Catching up with Kurt Masur is not easy. You'd think that following his pull-out-all-the-stops final season at the New York Philharmonic, where the Orchestra marked his departure as Music Director after 11 distinguished years, a hyperactive schedule, and tons of tributes, he'd take it easy. No way. Immediately after his departure from the Philharmonic, the Orchestre National de France engaged him as its music director; he was already principal conductor of the London Philharmonic Orchestra. In just the last few months, he has led the LPO in the U.S., Singapore, Germany, Belgium, and a slew of European cities. He has led the Orchestre National de France in Hong Kong, and in May he takes the ensemble to‹fasten your seat belts‹Zagreb, Vienna, Regensburg, Prague, Tallinn, St. Petersburg, and Moscow.
But Masur makes time for the New York Philharmonic, and this month and next the Orchestra's Music Director Emeritus returns for three weeks of music-making.
"The Philharmonic is still very close to my heart and my memories. I am very excited about meeting them again‹to find, hopefully, our old connection," said Masur from Amsterdam, where he was conducting the Royal Concertgebouw Orchestra.
Repertoire for Mr. Masur's homecoming will be extraordinary: world premieres of works by Lukas Foss and Siegfried Matthus, both commissioned by the New York Philharmonic to celebrate Masur's 75th birthday (see page 14), and the New York premiere of André Previn's Violin Concerto, performed by Anne-Sophie Mutter, for which Masur will turn over the podium to Maestro Previn. Maurizio Pollini will join Maestro Masur and the Philharmonic for Beethoven's Piano Concerto No. 5, "Emperor," on a program shared with the Brahms Symphony No. 1. In addition, there are works by Bach, Dvorák, Schumann, and Handel.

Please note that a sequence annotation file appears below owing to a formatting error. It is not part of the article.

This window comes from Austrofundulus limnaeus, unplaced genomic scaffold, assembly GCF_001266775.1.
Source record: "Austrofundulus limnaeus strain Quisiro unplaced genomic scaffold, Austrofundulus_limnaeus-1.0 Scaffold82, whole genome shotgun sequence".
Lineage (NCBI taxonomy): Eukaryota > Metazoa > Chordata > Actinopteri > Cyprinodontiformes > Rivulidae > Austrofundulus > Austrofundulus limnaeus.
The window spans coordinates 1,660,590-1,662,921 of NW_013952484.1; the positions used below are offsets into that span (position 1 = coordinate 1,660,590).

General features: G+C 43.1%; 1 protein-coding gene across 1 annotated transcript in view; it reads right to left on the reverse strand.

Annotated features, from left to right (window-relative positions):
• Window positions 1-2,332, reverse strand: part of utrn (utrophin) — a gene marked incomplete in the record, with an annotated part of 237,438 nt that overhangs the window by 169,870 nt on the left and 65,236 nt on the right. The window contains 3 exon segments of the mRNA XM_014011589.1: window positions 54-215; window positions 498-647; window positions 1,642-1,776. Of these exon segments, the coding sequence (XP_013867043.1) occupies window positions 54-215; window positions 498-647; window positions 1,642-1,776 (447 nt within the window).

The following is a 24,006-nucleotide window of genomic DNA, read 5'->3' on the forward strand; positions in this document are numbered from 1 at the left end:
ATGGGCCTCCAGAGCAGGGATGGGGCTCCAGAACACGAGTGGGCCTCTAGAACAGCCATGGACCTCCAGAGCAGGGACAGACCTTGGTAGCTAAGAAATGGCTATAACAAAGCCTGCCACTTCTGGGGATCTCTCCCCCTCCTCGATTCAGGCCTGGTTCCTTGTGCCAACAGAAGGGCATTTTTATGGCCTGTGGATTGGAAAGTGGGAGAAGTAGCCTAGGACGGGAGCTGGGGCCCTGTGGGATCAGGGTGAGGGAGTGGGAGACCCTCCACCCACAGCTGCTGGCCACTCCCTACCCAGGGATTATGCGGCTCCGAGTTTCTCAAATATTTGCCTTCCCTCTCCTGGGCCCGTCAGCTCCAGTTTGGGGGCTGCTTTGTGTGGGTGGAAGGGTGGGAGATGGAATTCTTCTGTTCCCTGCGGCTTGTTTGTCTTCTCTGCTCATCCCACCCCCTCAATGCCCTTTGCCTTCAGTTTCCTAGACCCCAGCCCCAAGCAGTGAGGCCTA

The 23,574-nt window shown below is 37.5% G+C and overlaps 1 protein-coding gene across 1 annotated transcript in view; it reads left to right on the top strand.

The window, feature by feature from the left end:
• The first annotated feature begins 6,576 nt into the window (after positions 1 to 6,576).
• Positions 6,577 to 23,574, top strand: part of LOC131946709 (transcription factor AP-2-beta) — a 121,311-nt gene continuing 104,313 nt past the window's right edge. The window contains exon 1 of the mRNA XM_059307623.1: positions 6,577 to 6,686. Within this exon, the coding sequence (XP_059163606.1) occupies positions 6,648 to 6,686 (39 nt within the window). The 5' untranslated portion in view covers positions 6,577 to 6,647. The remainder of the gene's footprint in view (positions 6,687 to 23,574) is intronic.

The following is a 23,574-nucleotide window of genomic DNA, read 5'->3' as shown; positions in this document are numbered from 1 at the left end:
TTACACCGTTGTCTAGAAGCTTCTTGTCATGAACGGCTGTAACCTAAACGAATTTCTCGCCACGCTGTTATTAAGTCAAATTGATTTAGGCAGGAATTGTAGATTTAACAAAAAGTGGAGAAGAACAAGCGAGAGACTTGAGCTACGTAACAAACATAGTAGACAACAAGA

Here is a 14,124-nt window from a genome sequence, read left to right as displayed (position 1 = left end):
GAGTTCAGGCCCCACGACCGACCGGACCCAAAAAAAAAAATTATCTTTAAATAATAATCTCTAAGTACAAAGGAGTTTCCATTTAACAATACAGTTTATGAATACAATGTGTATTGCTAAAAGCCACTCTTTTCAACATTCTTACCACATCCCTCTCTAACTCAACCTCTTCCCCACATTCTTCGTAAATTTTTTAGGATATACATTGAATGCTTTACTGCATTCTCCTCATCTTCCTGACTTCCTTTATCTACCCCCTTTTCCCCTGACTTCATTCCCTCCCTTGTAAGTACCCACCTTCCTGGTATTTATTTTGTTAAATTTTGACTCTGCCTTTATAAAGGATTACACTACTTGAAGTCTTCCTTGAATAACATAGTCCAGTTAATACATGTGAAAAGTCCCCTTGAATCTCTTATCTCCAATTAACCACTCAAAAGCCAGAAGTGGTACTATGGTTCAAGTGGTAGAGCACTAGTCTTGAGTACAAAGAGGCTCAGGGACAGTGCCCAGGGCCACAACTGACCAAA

The Matthus concerto for trumpet and trombone has particular resonance for the Philharmonic and Mr. Masur: it was composed for Orchestra principals Philip Smith and Joseph Alessi. "I had wanted to perform the Matthus double concerto while I was still at the Philharmonic because I had promised it to Philip Smith and Joe Alessi years ago, but the timing did not work out," said the Maestro. "We have chosen to make it my return, so now I will keep my promise. You know, we always had a wonderful feeling together, the New York Philharmonic and I. It will be very exciting to perform with the Philharmonic again."
Robert Sandla writes frequently about the performing arts.